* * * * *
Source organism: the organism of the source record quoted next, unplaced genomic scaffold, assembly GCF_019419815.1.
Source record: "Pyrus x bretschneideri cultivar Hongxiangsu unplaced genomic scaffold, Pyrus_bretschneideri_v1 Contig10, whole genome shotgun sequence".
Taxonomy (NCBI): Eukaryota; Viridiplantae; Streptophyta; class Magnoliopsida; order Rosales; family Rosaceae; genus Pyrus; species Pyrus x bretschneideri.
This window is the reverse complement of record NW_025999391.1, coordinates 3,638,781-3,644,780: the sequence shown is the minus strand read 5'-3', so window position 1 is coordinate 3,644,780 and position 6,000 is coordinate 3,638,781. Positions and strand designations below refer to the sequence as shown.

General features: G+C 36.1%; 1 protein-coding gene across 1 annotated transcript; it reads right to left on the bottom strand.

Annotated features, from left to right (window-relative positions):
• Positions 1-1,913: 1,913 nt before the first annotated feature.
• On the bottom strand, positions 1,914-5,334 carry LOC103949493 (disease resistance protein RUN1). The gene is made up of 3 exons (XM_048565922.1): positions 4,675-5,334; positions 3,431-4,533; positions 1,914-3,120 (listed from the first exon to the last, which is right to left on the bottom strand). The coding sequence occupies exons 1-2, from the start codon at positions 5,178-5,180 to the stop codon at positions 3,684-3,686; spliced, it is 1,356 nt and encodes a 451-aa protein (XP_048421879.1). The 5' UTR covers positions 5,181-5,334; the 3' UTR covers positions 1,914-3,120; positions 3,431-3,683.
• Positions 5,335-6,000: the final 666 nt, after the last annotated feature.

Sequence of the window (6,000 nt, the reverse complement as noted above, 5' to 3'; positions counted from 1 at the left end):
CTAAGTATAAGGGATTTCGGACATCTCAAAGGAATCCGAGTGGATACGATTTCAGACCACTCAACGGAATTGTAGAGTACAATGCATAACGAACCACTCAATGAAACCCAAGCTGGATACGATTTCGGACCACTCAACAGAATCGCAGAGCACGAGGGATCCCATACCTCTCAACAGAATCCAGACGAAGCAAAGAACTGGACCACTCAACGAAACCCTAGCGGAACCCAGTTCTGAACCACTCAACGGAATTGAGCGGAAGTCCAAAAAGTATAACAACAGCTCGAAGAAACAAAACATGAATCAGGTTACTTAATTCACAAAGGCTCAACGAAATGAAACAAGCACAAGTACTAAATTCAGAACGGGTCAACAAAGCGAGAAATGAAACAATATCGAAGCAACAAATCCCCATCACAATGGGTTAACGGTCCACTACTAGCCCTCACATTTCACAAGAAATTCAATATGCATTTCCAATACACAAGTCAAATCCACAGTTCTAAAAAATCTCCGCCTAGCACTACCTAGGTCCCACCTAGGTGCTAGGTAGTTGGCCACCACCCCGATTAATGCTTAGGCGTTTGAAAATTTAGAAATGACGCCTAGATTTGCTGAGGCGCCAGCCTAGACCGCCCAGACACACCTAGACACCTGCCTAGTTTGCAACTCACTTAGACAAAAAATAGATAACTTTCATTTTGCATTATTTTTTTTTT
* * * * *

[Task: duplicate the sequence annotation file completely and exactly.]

Source organism: the organism of the source record quoted next, unplaced genomic scaffold, assembly GCF_019419815.1.
Source record: "Pyrus x bretschneideri cultivar Hongxiangsu unplaced genomic scaffold, Pyrus_bretschneideri_v1 Contig10, whole genome shotgun sequence".
Taxonomy (NCBI): Eukaryota; Viridiplantae; Streptophyta; class Magnoliopsida; order Rosales; family Rosaceae; genus Pyrus; species Pyrus x bretschneideri.
This window is the reverse complement of record NW_025999391.1, coordinates 3,638,781-3,644,780: the sequence shown is the minus strand read 5'-3', so window position 1 is coordinate 3,644,780 and position 6,000 is coordinate 3,638,781. Positions and strand designations below refer to the sequence as shown.

General features: G+C 36.1%; 1 protein-coding gene across 1 annotated transcript; it reads right to left on the bottom strand.

Annotated features, from left to right (window-relative positions):
• Positions 1-1,913: 1,913 nt before the first annotated feature.
• On the bottom strand, positions 1,914-5,334 carry LOC103949493 (disease resistance protein RUN1). The gene is made up of 3 exons (XM_048565922.1): positions 4,675-5,334; positions 3,431-4,533; positions 1,914-3,120 (listed from the first exon to the last, which is right to left on the bottom strand). The coding sequence occupies exons 1-2, from the start codon at positions 5,178-5,180 to the stop codon at positions 3,684-3,686; spliced, it is 1,356 nt and encodes a 451-aa protein (XP_048421879.1). The 5' UTR covers positions 5,181-5,334; the 3' UTR covers positions 1,914-3,120; positions 3,431-3,683.
• Positions 5,335-6,000: the final 666 nt, after the last annotated feature.

Sequence of the window (6,000 nt, the reverse complement as noted above, 5' to 3'; positions counted from 1 at the left end):
CTAAGTATAAGGGATTTCGGACATCTCAAAGGAATCCGAGTGGATACGATTTCAGACCACTCAACGGAATTGTAGAGTACAATGCATAACGAACCACTCAATGAAACCCAAGCTGGATACGATTTCGGACCACTCAACAGAATCGCAGAGCACGAGGGATCCCATACCTCTCAACAGAATCCAGACGAAGCAAAGAACTGGACCACTCAACGAAACCCTAGCGGAACCCAGTTCTGAACCACTCAACGGAATTGAGCGGAAGTCCAAAAAGTATAACAACAGCTCGAAGAAACAAAACATGAATCAGGTTACTTAATTCACAAAGGCTCAACGAAATGAAACAAGCACAAGTACTAAATTCAGAACGGGTCAACAAAGCGAGAAATGAAACAATATCGAAGCAACAAATCCCCATCACAATGGGTTAACGGTCCACTACTAGCCCTCACATTTCACAAGAAATTCAATATGCATTTCCAATACACAAGTCAAATCCACAGTTCTAAAAAATCTCCGCCTAGCACTACCTAGGTCCCACCTAGGTGCTAGGTAGTTGGCCACCACCCCGATTAATGCTTAGGCGTTTGAAAATTTAGAAATGACGCCTAGATTTGCTGAGGCGCCAGCCTAGACCGCCCAGACACACCTAGACACCTGCCTAGTTTGCAACTCACTTAGACAAAAAATAGATAACTTTCATTTTGCATTATTTTTTTTTT